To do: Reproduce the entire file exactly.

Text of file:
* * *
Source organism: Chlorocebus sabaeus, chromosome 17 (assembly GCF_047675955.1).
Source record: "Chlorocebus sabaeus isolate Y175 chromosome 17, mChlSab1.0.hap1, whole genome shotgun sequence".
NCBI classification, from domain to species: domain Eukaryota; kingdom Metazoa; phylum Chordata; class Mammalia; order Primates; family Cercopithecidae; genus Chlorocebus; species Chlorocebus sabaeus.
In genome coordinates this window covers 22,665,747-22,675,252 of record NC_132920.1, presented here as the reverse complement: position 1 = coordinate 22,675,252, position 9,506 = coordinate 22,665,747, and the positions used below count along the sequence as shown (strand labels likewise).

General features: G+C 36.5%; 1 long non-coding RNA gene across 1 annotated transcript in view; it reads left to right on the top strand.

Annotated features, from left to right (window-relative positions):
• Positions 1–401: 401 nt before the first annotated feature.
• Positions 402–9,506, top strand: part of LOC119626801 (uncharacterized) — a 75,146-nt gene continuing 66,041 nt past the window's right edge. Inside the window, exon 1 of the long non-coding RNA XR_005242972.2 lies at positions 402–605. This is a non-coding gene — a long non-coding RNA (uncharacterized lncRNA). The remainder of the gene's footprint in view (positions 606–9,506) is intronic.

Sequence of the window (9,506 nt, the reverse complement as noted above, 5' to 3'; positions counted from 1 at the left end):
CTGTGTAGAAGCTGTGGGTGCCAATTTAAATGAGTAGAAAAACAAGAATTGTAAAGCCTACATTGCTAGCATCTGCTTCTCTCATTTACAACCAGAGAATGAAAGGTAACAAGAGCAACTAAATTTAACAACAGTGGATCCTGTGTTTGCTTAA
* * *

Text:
Source organism: Chlorocebus sabaeus, chromosome 17 (assembly GCF_047675955.1).
Source record: "Chlorocebus sabaeus isolate Y175 chromosome 17, mChlSab1.0.hap1, whole genome shotgun sequence".
NCBI classification, from domain to species: domain Eukaryota; kingdom Metazoa; phylum Chordata; class Mammalia; order Primates; family Cercopithecidae; genus Chlorocebus; species Chlorocebus sabaeus.
In genome coordinates this window covers 22,665,747-22,675,252 of record NC_132920.1, presented here as the reverse complement: position 1 = coordinate 22,675,252, position 9,506 = coordinate 22,665,747, and the positions used below count along the sequence as shown (strand labels likewise).

General features: G+C 36.5%; 1 long non-coding RNA gene across 1 annotated transcript in view; it reads left to right on the top strand.

Annotated features, from left to right (window-relative positions):
• Positions 1–401: 401 nt before the first annotated feature.
• Positions 402–9,506, top strand: part of LOC119626801 (uncharacterized) — a 75,146-nt gene continuing 66,041 nt past the window's right edge. Inside the window, exon 1 of the long non-coding RNA XR_005242972.2 lies at positions 402–605. This is a non-coding gene — a long non-coding RNA (uncharacterized lncRNA). The remainder of the gene's footprint in view (positions 606–9,506) is intronic.

Sequence of the window (9,506 nt, the reverse complement as noted above, 5' to 3'; positions counted from 1 at the left end):
CTGTGTAGAAGCTGTGGGTGCCAATTTAAATGAGTAGAAAAACAAGAATTGTAAAGCCTACATTGCTAGCATCTGCTTCTCTCATTTACAACCAGAGAATGAAAGGTAACAAGAGCAACTAAATTTAACAACAGTGGATCCTGTGTTTGCTTAA